Analysis Pages

Simile in The Odyssey

Simile Examples in The Odyssey:

Book I

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"she flew away like a bird..."   (Book I)

It's unclear whether Athena transfigures herself into a bird or merely makes use of her enchanted sandals to fly off into the air. If indeed it is the former, this fits into a larger theme of gods disguising themselves as animals. Perhaps the most famous example of this might be Zeus turning himself into a swan while pursuing Leda, one of his consorts.

"rising like a shield on the horizon..."   (Book V)

Homer makes an interesting choice here by describing an island as a shield. This simile could foreshadow future difficulties Odysseus might face when trying to get to land.

"He looked like some lion..."   (Book VI)

Virility is one of the prized Greek virtues, and this powerful simile expresses the raw masculinity that Odysseus represents in the eyes of Nausicaa. Since we know that Nausicaa is looking for an appropriate suitor, this would be a very attractive quality in a mate.

"As the huntress Artemis..."   (Book VI)

Homer illustrates how much Nausicaa outshines the others by likening her to Artemis, the goddess of virginity, childbirth, and the hunt, in an extended simile.

"a hole in a ship's plank..."   (Book IX)

Homer continually creates space between the Cyclops and the men to justify Odysseus’s actions. This simile further dehumanizes the Cyclops, as if the men are not killing a living creature, but simply dismantling an inanimate object.

"as calves break out and gambol round their mothers..."   (Book X)

The use of this simile helps give the reader a better understanding of the men's reaction to seeing Odysseus. After the Cyclops, the Laestrygonians, and the enchantment of Circe, Odysseus' men certainly have reason to celebrate in such an unrestrained fashion.

"as though it were a dream..."   (Book XI)

An interesting (and accurate) description of how most spirits live in the underworld: they have no body, no substance, and they spend their time wandering aimlessly about in a dream state or revery, seeking some association with the living so they can feel alive again.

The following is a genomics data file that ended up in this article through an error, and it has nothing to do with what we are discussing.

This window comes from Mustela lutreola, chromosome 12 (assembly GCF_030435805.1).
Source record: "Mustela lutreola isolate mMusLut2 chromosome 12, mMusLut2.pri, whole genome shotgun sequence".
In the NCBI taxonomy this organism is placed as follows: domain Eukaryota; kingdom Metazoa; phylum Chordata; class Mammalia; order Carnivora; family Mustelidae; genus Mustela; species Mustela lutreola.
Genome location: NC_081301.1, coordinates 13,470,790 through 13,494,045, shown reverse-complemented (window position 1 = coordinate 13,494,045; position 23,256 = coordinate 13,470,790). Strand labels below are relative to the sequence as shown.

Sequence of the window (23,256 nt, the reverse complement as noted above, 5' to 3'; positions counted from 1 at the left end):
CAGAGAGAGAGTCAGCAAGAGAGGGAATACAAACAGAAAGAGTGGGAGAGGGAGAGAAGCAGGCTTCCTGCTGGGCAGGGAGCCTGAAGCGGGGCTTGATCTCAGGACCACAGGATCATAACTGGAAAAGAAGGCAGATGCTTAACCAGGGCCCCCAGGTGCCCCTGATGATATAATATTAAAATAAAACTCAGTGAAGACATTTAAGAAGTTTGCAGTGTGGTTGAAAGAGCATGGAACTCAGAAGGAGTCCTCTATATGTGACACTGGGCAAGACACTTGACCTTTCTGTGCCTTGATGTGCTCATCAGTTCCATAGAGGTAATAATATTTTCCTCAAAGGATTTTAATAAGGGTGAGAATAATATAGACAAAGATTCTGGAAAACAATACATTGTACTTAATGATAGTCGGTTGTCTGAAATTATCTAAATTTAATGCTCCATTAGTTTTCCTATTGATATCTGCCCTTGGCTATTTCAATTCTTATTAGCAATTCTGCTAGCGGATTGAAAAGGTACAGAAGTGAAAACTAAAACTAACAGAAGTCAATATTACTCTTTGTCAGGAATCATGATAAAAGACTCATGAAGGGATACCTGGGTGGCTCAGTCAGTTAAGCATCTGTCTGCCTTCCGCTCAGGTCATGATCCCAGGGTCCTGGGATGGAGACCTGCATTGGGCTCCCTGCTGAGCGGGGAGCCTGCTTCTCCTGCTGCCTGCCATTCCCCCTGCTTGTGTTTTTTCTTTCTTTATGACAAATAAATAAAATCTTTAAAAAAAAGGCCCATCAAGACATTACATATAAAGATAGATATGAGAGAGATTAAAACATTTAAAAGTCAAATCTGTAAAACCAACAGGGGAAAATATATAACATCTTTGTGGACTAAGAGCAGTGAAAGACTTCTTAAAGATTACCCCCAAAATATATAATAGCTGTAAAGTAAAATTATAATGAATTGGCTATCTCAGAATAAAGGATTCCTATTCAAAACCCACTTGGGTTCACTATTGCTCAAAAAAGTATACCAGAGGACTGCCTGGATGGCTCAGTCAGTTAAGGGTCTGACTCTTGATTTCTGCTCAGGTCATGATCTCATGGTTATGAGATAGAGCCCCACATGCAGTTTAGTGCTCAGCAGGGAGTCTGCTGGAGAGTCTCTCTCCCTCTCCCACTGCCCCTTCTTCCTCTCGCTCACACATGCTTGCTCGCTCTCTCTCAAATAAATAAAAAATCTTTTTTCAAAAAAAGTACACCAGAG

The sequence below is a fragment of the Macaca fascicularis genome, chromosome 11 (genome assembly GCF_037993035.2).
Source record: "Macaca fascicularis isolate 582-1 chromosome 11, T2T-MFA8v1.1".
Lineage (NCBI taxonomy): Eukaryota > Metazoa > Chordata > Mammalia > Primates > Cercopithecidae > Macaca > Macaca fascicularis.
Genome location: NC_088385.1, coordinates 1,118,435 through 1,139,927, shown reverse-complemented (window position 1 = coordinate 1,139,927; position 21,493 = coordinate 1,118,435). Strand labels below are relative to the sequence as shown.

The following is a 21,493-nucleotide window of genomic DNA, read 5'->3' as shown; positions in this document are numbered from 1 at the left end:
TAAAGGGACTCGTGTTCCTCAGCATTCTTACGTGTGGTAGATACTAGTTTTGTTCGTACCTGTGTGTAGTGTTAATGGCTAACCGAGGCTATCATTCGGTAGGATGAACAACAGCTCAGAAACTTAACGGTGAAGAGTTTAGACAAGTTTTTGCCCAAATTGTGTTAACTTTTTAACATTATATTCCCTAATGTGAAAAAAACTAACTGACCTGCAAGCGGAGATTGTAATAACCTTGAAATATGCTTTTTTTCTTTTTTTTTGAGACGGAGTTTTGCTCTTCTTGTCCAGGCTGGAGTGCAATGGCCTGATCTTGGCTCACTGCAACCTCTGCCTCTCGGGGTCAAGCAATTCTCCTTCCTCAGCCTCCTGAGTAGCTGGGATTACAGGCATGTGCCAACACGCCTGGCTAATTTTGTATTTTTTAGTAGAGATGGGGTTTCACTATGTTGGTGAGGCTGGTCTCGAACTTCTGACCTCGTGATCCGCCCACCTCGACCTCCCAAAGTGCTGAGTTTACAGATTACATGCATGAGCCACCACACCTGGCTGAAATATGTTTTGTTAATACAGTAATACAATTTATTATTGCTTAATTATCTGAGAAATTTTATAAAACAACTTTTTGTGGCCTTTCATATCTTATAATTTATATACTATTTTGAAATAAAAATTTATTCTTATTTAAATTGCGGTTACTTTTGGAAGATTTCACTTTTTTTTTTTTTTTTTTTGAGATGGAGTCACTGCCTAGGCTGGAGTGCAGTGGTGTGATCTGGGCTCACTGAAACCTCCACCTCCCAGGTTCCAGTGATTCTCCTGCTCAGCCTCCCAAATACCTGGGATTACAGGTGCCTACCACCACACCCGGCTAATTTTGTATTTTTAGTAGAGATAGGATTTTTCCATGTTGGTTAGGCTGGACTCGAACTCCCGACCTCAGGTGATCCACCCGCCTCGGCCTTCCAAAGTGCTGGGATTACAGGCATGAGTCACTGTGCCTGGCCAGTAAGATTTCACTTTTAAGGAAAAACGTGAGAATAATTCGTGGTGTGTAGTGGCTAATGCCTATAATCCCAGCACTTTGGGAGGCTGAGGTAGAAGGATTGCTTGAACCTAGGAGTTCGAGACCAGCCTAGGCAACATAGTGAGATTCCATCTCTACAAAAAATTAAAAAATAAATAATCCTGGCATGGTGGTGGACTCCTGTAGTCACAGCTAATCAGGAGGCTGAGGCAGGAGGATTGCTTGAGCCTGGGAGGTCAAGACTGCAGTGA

"eagles or vultures with crooked talons..."   (Book XVI)

Homer consciously chooses this simile comparing them to of birds of prey to foreshadow what Odysseus and Telemachus become when they confront the suitors.

"the husband who was all the time sitting by her side...."   (Book XIX)

Odysseus is purposefully testing Penelope's loyalty by telling her these stories. The long simile in this sentence not only indicates the grief and care that she still has for her husband but also satisfies Odysseus.

"As the dun nightingale, daughter of Pandareus, sings in the early spring..."   (Book XIX)

Penelope uses a simile to compare her sadness to that of Aedon, daughter of Pandareus and mother of one child, Itylus. Aedon envied her sister-in-law Niobe who had many children. Aedon tried to kill Niobe's eldest son but instead accidentally killed her own son, Itylus. She was inconsolable afterward, and Zeus relieved her grief by changing her into a nightingale, whose sad calls Homer characterizes as Aedon's weeping for her dead child.

"as a bitch with puppies growls..."   (Book XX)

A good example of a simile based on a common domestic image: everyone listening or reading the poem would be familiar with a dog trying to protect its puppies and would understand that Odysseus feels this way because he's protective of his family and willing to defend them at all costs.

"like the twittering of a swallow..."   (Book XXI)

Note the two similes used in this passage: the bard stringing his lyre and the twittering of a swallow. Homer may have wanted to create a concrete image for an audience who may not have been familiar with a weapon such as a bow but would have seen a lyre strung or heard a swallow sing.

"As the sight of land is welcome..."   (Book XXIII)

Yet another classic Homeric simile: For an audience who might need some help in imagining the level of emotion surrounding the reunion, Homer provides a simile that an agricultural and sea-going people could readily understand.

"and looking just like a lion..."   (Book XXIII)

Although this is a gruesome description, Homer uses the typical lion simile to depict Odysseus the warrior-king as he is in the Iliad and as he is now that he has returned home.

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